seamus dubhghaill

Promoting Irish Culture and History from Little Rock, Arkansas, USA


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Birth of Conor McPherson, Playwright, Screenwriter & Director

Conor McPherson, Irish playwright, screenwriter and director of stage and film, is born in Dublin on August 6, 1971. In recognition of his contribution to world theatre, he is awarded a doctorate of Literature, Honoris Causa, in June 2013 by the University College Dublin (UCD).

McPherson is educated at University College Dublin and begins writing his first plays there as a member of UCD Dramsoc, the college’s dramatic society, and goes on to found Fly by Night Theatre Company which produces several of his plays. He is considered one of the best contemporary Irish playwrights. His plays attract good reviews, and have been performed internationally (notably in the West End and on Broadway).

The Weir opens at the Royal Court Theatre before transferring to the West End and Broadway. It wins the Laurence Olivier Award for Best New Play for 1999.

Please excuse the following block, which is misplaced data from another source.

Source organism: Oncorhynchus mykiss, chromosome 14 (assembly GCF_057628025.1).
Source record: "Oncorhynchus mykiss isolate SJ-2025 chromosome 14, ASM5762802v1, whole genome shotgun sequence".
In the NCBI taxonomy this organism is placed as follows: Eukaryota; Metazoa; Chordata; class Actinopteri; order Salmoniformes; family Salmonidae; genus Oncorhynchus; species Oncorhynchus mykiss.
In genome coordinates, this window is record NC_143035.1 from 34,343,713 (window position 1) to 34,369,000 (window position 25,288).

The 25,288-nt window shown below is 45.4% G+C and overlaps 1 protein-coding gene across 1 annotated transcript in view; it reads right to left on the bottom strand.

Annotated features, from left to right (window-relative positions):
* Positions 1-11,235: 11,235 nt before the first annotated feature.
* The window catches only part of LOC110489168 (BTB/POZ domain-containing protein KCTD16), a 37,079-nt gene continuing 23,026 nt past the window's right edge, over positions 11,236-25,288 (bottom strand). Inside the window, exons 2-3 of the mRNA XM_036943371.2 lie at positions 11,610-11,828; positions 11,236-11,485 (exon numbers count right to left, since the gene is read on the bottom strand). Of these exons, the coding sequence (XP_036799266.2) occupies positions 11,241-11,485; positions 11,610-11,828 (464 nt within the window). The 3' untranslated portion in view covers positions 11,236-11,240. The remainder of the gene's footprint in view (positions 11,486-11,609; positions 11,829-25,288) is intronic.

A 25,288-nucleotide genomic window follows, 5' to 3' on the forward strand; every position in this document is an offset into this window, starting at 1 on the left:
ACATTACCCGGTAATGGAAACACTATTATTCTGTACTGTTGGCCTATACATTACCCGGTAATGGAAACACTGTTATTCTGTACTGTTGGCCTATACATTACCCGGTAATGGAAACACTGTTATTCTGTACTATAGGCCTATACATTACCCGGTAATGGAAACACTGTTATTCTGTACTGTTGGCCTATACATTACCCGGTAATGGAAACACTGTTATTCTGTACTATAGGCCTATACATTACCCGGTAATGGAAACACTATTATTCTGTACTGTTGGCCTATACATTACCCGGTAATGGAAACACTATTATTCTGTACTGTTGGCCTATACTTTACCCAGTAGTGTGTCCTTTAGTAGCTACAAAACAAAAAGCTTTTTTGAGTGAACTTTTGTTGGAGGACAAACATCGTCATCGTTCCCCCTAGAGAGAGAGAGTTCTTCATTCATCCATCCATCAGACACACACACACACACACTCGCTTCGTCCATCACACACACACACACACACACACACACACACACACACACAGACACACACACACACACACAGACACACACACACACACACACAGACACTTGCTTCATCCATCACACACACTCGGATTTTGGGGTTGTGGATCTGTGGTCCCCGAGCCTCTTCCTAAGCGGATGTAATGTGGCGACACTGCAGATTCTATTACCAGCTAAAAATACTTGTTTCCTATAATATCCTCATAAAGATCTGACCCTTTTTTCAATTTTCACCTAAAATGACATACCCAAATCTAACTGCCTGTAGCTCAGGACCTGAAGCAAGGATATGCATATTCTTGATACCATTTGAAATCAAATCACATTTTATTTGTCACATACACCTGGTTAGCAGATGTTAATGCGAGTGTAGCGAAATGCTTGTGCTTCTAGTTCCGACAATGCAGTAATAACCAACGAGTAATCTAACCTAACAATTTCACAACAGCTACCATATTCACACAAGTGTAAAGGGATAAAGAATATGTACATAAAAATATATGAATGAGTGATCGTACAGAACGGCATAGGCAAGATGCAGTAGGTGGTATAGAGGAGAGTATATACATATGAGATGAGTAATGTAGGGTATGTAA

McPherson’s 2001 play, Port Authority, tells of three interwoven lives. The play is first produced by the Gate Theatre of Dublin but premiers at the New Ambassadors Theatre in London in February 2001, before moving to the Gate Theatre in April of that year. The production is directed by McPherson himself. New York‘s Atlantic Theater Company stages a production of the play in the spring of 2008, starring Brian d’Arcy James, and Tony Award winners John Gallagher, Jr. and Jim Norton. The New York Times critic Ben Brantley says, “I found myself holding on to what these actors had to say as if I were a five-year-old at bedtime being introduced to The Arabian Nights.”